Berkeley projectionsts
protest lock out

by John Hess

from Jump Cut, no. 9, 1975, p. 35
copyright Jump Cut: A Review of Contemporary Media, 1975, 2004

In Berkeley, California, Local 169 of the International Alliance of Theater and Stage Employees has been picketing in front of a United Artists Theater Circuit movie house for several months while the established contract grievance procedure is put in operation. Union projectionists have been locked out by the bosses who have employed scabs to project the films. The conflict is now in binding federal arbitration.

At issue is the growing speedup requirement around the country that projectionists tend more and more projectors as single screen theaters become twins, four-plexes, and even six screen theaters. In some cases projectionists shuttle between several fully automated theaters. Reduced projection quality is a side effect of this move to multi-screen automated theaters. Because the film projection is automated, there is no possibility for the projectionist to make minor corrections on the machine until the entire film has been shown. The whole film is on one huge reel or platter and the single projector can't be worked on without stopping the film. Managers seem to be taking a customer-be-damned attitude.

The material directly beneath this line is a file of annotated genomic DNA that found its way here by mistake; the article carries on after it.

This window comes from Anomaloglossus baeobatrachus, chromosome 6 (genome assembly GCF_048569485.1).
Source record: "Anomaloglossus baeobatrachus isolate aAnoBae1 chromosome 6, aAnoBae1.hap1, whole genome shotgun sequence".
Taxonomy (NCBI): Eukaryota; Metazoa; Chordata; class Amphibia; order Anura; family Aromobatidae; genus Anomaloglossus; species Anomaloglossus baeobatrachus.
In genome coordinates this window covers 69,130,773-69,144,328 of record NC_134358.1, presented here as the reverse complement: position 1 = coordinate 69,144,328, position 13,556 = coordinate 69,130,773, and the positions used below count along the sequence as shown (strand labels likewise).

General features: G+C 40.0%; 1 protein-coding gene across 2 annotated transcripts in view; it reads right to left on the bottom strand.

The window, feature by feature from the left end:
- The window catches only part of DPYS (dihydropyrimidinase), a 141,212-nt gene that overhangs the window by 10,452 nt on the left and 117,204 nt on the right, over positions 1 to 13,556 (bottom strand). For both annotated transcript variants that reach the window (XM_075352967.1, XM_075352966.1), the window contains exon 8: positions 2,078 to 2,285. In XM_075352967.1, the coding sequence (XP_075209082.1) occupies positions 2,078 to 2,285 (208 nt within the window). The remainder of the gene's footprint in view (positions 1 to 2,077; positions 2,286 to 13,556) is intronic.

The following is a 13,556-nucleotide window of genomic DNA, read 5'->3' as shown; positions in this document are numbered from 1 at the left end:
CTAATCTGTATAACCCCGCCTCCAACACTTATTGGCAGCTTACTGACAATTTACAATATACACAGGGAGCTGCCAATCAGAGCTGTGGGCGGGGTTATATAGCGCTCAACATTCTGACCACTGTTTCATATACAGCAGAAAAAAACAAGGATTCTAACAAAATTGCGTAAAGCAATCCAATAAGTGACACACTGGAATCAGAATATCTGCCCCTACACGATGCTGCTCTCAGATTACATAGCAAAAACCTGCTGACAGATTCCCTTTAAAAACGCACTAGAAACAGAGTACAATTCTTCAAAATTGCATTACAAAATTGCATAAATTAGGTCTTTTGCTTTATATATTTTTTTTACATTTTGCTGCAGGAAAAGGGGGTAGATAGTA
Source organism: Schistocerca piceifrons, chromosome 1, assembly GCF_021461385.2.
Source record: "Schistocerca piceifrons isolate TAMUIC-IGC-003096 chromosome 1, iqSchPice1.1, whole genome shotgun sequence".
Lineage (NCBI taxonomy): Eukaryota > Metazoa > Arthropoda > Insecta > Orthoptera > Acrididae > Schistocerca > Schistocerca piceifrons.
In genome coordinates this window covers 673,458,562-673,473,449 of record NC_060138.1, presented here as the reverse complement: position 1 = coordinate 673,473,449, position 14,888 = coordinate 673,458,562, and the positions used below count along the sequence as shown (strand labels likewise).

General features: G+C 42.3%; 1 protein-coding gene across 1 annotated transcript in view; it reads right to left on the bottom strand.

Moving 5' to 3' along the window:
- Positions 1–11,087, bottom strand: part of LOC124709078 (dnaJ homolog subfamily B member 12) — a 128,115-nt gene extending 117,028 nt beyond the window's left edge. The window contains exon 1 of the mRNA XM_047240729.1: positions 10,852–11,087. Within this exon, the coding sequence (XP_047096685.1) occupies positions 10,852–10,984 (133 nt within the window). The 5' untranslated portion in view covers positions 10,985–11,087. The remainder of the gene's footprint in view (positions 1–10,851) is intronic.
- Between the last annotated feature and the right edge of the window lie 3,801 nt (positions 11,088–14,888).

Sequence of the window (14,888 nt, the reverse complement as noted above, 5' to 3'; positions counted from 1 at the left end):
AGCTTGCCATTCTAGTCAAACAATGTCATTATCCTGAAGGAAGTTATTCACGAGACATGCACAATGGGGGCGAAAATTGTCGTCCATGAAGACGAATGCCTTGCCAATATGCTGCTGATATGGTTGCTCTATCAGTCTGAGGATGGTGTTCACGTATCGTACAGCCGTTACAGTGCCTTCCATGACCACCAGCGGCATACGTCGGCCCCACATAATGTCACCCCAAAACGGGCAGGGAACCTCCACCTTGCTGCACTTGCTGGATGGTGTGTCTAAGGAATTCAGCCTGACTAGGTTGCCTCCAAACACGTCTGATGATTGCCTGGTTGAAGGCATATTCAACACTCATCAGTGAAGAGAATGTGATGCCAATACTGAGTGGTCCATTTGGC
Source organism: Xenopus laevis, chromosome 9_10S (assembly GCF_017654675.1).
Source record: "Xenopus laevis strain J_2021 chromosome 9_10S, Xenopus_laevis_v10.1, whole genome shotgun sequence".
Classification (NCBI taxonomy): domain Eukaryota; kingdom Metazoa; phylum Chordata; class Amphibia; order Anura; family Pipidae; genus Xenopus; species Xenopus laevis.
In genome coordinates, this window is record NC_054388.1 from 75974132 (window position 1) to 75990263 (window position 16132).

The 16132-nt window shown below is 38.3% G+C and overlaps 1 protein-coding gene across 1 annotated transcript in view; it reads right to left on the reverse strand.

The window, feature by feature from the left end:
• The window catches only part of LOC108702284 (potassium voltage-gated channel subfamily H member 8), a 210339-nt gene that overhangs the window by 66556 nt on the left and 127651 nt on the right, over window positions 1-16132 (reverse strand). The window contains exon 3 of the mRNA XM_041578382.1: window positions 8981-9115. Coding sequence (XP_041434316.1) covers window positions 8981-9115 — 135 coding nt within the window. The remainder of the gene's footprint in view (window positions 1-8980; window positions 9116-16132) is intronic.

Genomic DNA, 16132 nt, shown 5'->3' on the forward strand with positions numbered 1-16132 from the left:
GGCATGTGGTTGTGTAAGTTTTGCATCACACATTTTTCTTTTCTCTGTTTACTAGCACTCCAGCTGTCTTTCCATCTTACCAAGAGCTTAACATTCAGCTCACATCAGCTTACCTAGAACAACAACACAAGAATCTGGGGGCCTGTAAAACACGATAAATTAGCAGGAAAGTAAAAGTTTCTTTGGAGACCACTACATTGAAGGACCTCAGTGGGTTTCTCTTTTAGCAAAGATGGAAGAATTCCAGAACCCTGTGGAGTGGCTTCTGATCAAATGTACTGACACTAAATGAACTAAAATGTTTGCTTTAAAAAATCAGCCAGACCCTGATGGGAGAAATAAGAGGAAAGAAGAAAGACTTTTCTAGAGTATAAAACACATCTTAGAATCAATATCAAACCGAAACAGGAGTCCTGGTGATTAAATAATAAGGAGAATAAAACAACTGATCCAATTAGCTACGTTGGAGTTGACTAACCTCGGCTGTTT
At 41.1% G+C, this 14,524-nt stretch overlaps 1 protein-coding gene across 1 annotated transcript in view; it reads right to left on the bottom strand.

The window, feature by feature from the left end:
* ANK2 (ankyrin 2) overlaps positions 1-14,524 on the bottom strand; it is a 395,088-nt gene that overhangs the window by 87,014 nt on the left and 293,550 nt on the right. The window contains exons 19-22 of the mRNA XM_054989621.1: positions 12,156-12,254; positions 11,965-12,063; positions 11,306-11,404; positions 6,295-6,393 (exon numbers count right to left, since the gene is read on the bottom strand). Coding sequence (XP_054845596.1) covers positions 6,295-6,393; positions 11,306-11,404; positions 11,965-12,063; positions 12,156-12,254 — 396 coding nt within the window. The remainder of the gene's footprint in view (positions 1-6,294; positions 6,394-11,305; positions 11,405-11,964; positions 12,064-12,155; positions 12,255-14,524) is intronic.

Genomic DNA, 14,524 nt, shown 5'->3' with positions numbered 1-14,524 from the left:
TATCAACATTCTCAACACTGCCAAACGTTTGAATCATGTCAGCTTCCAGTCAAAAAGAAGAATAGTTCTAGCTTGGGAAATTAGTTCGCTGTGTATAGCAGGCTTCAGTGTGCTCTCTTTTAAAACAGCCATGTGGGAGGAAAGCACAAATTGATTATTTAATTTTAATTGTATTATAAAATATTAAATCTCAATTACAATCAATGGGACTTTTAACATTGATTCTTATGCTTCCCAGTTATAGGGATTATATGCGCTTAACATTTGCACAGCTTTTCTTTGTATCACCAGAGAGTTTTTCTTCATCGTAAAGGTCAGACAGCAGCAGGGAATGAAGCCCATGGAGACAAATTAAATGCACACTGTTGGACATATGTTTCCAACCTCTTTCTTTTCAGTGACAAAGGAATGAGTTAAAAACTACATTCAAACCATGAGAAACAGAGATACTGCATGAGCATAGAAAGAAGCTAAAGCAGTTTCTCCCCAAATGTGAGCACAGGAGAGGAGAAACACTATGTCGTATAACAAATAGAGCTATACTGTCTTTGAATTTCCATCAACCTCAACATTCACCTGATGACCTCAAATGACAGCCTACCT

In other places around the country, when the projectors are in the same booth, the projectionists welcome the automation and speedup because it means higher pay for them. They seem unaware of the rapid proletarianization of their work which used to be skilled craft and is being reduced to that of button pusher. In the Berkeley case the booths are four stories apart and the projectionist must walk through the auditorium to get from one booth to the other. When the theater added two more screens this spring, the regular projectionist was an older man who had worked the theater since it began 43 years ago. When he refused to work the two booths and tried to begin the grievance procedure, management kicked him out and began the lock out. Even though the union offered to pay for a second projectionist during voluntary arbitration, the bosses locked out the union and brought in scabs. The union has finally forced the case into binding arbitration and is optimistic of the outcome. They also report the picket has been a big success, substantially reducing the theater’s business.